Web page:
The content you produce for social media is obviously of utmost importance.
It is a direct representation of you, your business and brand; it will shape consumer perceptions of your business and compel them to engage and interact with you; it will lead to the acquisition of clients, or if executed poorly, could encourage them to take their dollars elsewhere; and more.
There are a huge number of variables that are influenced by the quality and value of your content, so it’s understandable that you might feel compelled to obsess over every detail of your latest video, photograph, blog post, Facebook update, tweet, pin, or podcast until it is absolutely perfect.
But, when creating social media content, the pursuit of perfection – for most businesses – will yield diminishing returns.
Recommended for YouWebcast: 4 Steps to Creating a Marketing Content Plan
So, choose wisely to what extent you are willing to invest your time and financial resources when you are creating content, and come to terms with what level of perfection will produce intended results.
Is your audience going to be more receptive to you sharing amazing information, or first-tier video production quality?
Is your audience going to be more likely to purchase your new product because of the quality of lighting and postproduction on a photograph you want to share, or are they going to be thankful for a sneak-peek?
Is your audience going to value the time and energy that went into taking your latest piece of content from 95% perfect to 99%, or will you invest heavily for something that doesn’t matter to them?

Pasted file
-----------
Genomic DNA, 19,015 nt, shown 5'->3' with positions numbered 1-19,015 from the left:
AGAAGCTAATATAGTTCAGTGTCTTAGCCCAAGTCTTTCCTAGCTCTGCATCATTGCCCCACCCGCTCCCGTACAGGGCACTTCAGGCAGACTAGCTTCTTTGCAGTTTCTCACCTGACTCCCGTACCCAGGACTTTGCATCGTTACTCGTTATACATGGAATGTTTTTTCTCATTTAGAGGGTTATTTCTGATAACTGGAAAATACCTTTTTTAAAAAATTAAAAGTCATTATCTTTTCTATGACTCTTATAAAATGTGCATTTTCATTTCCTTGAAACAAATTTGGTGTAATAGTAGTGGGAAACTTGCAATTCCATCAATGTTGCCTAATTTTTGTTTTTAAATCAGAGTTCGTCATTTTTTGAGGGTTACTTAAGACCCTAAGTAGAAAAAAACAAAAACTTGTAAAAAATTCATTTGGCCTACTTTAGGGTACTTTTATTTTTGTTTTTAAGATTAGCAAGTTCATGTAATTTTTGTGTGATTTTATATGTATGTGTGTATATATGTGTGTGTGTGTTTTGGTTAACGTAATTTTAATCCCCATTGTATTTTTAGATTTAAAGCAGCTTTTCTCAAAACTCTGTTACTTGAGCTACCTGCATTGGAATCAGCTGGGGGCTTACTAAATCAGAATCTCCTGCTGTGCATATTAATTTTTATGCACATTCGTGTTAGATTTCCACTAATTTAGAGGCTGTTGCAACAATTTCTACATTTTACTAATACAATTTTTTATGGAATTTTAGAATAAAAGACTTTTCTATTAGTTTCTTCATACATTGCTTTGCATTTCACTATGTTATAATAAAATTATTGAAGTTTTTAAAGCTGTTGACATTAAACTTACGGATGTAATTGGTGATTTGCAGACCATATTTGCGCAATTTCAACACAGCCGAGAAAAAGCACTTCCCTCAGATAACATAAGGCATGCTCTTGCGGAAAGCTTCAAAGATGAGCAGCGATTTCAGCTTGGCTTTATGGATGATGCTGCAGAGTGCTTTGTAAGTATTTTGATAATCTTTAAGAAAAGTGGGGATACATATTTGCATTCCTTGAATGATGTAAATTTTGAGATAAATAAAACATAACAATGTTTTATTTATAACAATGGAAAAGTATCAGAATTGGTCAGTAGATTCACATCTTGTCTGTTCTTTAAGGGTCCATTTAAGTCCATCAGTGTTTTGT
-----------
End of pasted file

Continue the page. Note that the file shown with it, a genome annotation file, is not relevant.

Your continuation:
For most of us, our audiences are going to see greater value in the core of the content we share, not the minutia that would go into absolutely perfecting it.
I’m not suggesting that you compromise your standards for quality, or jeopardize your business’ reputation by producing sub-par content, but be sure to stay focused on what is going to be valued by your audience and use them, their needs, and expectations as a gauge for ‘perfection’.
In the end, you’ll be able to more efficiently produce social media content, your audience will be thankful for more regular updates to engage with, you’ll have more resources to invest in other areas of your business, and you will still be able to achieve your social media and content marketing objectives.
What characteristic of your content does your audience most value?
At what point of production do you know that a piece of content is ‘complete’?
How do you balance an aim to produce ‘perfect’ content with efficiency?
Please feel free to leave a brief comment, or touch-base via Twitter @RGBSocial, so we can chat about this further.